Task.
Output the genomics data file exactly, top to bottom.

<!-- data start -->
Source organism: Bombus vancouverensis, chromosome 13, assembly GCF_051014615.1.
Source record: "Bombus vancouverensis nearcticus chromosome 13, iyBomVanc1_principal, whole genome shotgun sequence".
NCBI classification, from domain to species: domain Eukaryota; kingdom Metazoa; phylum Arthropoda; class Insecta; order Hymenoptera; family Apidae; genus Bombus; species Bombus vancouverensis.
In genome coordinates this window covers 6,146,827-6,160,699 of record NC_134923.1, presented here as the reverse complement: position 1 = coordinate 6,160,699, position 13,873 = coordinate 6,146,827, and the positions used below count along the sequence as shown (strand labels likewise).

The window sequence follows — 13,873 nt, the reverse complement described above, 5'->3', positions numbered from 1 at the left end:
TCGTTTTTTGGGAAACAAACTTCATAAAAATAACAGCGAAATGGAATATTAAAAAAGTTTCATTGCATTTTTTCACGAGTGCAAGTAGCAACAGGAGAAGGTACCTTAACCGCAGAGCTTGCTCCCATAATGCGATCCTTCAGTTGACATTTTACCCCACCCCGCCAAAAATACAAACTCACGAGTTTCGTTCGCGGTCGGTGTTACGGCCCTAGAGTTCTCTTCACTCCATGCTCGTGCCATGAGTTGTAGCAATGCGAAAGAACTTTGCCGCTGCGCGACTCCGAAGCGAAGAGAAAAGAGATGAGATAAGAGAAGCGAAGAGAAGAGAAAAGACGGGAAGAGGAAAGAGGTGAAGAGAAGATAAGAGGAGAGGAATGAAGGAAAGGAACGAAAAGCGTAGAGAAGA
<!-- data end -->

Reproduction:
Source organism: Bombus vancouverensis, chromosome 13, assembly GCF_051014615.1.
Source record: "Bombus vancouverensis nearcticus chromosome 13, iyBomVanc1_principal, whole genome shotgun sequence".
NCBI classification, from domain to species: domain Eukaryota; kingdom Metazoa; phylum Arthropoda; class Insecta; order Hymenoptera; family Apidae; genus Bombus; species Bombus vancouverensis.
In genome coordinates this window covers 6,146,827-6,160,699 of record NC_134923.1, presented here as the reverse complement: position 1 = coordinate 6,160,699, position 13,873 = coordinate 6,146,827, and the positions used below count along the sequence as shown (strand labels likewise).

The window sequence follows — 13,873 nt, the reverse complement described above, 5'->3', positions numbered from 1 at the left end:
TCGTTTTTTGGGAAACAAACTTCATAAAAATAACAGCGAAATGGAATATTAAAAAAGTTTCATTGCATTTTTTCACGAGTGCAAGTAGCAACAGGAGAAGGTACCTTAACCGCAGAGCTTGCTCCCATAATGCGATCCTTCAGTTGACATTTTACCCCACCCCGCCAAAAATACAAACTCACGAGTTTCGTTCGCGGTCGGTGTTACGGCCCTAGAGTTCTCTTCACTCCATGCTCGTGCCATGAGTTGTAGCAATGCGAAAGAACTTTGCCGCTGCGCGACTCCGAAGCGAAGAGAAAAGAGATGAGATAAGAGAAGCGAAGAGAAGAGAAAAGACGGGAAGAGGAAAGAGGTGAAGAGAAGATAAGAGGAGAGGAATGAAGGAAAGGAACGAAAAGCGTAGAGAAGA